No, it’s not common practice, particularly for senior roles. But as long as they’re not committing to you, you don’t need to commit to them — which means you’d be smart to keep interviewing and well within your rights to take a different role if it’s offered to you during that time. (That assumes that you’re truly a “temporary” employee during this 90-day period — as opposed to it just being a three-month probationary period, which is indeed common for new employees.)

3. My boss won’t let me serve on boards or committees in our field

I have a poor relationship with my boss. The latest repercussion/realization I am confronted with is that my boss believes that they have the power to dictate my participation in professional development opportunities like board membership, committee service, and likely anything done in relation to our field, regardless of whether it is done on work time or my time. This was communicated by email and ended with a closing statement that forbid any further discussion. Right before this email, I received an invitation to serve on a small state-wide focus group to discuss the future of our field (run by a granting institution that we closely and often work with). There is no point in asking to attend, but I feel that the offer requires a reply.

Is it legal for my boss to forbid me from serving in my field on my own time? How should I decline the opportunity to serve in the focus group or any other offers that come my way? Should I cite a previous commitment? Is there anyway to decline without putting the blame on myself or my institution? How do I avoid precluding future participation, should I change jobs in the near future?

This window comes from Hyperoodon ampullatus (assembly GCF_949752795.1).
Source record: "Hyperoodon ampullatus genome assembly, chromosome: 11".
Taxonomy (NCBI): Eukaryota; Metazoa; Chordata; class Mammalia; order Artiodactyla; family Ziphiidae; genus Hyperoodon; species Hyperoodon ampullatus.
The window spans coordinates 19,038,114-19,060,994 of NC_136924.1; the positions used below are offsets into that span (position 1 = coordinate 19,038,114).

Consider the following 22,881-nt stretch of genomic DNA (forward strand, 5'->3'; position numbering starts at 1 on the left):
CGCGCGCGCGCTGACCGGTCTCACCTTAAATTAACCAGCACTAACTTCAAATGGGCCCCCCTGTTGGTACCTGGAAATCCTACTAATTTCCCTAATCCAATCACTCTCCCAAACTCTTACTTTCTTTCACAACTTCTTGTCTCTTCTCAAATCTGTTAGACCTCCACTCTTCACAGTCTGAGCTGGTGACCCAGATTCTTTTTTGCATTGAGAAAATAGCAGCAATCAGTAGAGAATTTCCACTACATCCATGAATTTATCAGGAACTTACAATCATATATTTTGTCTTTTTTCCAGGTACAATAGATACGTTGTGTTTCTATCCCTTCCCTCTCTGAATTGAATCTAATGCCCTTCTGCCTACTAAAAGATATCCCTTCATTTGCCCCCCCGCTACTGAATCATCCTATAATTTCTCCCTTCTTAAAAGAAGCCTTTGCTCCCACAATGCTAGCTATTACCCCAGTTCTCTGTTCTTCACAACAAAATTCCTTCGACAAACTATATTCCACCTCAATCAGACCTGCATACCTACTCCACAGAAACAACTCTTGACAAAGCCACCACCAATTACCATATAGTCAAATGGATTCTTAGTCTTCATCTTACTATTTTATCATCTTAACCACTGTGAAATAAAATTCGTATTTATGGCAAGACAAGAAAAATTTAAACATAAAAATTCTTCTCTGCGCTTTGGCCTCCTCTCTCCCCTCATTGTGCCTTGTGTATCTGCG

Yes, your boss can prohibit you from doing this type of thing in your off time. I’d be curious to know her reasoning, though. There are crappy reasons (like if she just doesn’t like you) and there are more legitimate reasons (like if her sense is that you’ll be seen as representing your company even if you say you’re there only in a personal capacity). In any case, I think you could decline by saying something like, “I’d love to, but my current position precludes me taking on outside professional work. But I’d love to stay in touch and perhaps get involved in the future.”

4. Fired for refusing to answer manager’s questions on the weekend

We live in the “at will” state of Washington so I know that an employee can get fired for no reason (barring a few discriminatory scenarios). However, I know someone who is an hourly employee who was repeatedly texted and emailed off the clock to work and get answers to his manager. He responded a day later and said he would get back to the manager on Monday and that he was off the clock and spending time with his family. He got fired the next Monday. Is this legal, even in an at-will state? Apparently, this happens all the time and the company has no policy or way to track this and pay employees for work they are expected to do off the clock. And to get fired for that reason! Is it legal?